New Research: Over 47 Million People in the United States Have Had Long COVID

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A new study found that one in seven people in the US had long Covid by the end of 2022, with symptoms including anxiety, low mood, and cognitive and mobility challenges. The study, which analyzed responses from over 460,000 people, highlighted the need for further research on long Covid’s impact, particularly regarding the role of vaccinations and the mechanisms behind its symptoms.

By the end of 2022, approximately one out of every seven individuals in the United States had experienced long Covid, suggests a large-scale investigation of long Covid and symptom prevalence by academics at UCL and Dartmouth.

Having had long Covid is associated with anxiety and low mood, as well as an increased likelihood of continued physical mobility problems and challenges with memory, concentration, or understanding, according to the findings published in the journal PLOS ONE.

The risk of anxiety and low mood appeared to be lower for those who have been vaccinated, including for those who have had long Covid.

Co-author Professor Alex Bryson (UCL Social Research Institute) said: “Little is known about long Covid and its impact on health and wellbeing, but there is a growing body of evidence that many people experience persistent and concerning symptoms.

“Here, we have found that long Covid continues to affect millions of people in the US, with some groups much more affected than others. Those who have ever had long Covid remain more likely to report low mood, challenges in carrying out daily tasks, and challenges with memory, concentration, and understanding, compared to people who have never had long Covid.”

Extensive Data Analysis by Researchers

The researchers reviewed data from 461,550 people who responded to the US Census Bureau’s Household Pulse Survey from June to December 2022. They were comparing people who said they had never had COVID-19, with those who had had a COVID-19 infection without lingering symptoms, and those who currently or previously had long Covid.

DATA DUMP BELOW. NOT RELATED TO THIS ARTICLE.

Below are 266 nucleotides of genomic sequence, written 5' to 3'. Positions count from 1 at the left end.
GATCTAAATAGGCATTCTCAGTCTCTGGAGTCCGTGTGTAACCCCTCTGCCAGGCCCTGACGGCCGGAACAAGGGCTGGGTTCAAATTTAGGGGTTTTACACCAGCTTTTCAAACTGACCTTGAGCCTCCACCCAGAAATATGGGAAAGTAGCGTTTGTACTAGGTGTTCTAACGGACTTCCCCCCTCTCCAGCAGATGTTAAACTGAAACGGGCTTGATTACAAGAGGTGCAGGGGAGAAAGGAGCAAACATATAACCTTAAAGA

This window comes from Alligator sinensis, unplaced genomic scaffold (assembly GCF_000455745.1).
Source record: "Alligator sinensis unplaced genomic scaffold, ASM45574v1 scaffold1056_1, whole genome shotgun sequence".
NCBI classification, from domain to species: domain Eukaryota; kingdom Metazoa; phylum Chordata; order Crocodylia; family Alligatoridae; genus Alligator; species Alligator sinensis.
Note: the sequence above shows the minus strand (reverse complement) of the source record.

In line with the World Health Organization (WHO), they defined long Covid as the continuation or development of new symptoms at least three months after the initial infection.

Findings on Long Covid Prevalence and Symptoms

The researchers found that nearly half (47%) of people surveyed reported having had COVID-19 at some point, while 14% of the total had had long Covid at some point, half of whom (7% of the total) still had long Covid symptoms when answering the survey. The findings suggest that one in three people who contract Covid-19 may end up with long Covid symptoms. The researchers caution that a limitation of their study is that it relies on people self-reporting symptoms, while some people surveyed may have had Covid-19 without knowing it.

The researchers found that people who had ever had long Covid were more likely to have a negative affect (anxiety, depression, worry, or a lack of interest in things), as well as physical mobility problems and problems dressing and bathing, all of which were self-reported by answering a questionnaire. Having had long Covid was also associated with self-reported problems with memory or concentration, and with understanding or being understood.

Demographics and Severity of Long Covid

They also found that long Covid was more common in women than men, with rates also elevated among white people, middle-aged people, and people with lower incomes or educational attainment, while being most common in West Virginia (18% of the population) and least common in Hawaii (11%).

Long Covid was also much more common among people who had severe symptoms during the initial Covid-19 infection, as 31% of people who reported currently having long Covid said they initially had severe Covid-19 symptoms, compared to only 7% of the people who had Covid-19 without developing long Covid.

They say that further research is needed to better understand how long Covid causes its various potential symptoms, while better longitudinal data is also needed to understand the potential impacts of vaccinations on long Covid risks.

Reference: “Long COVID in the United States” by David G. Blanchflower and Alex Bryson, 2 November 2023, PLOS ONE.
DOI: 10.1371/journal.pone.0292672

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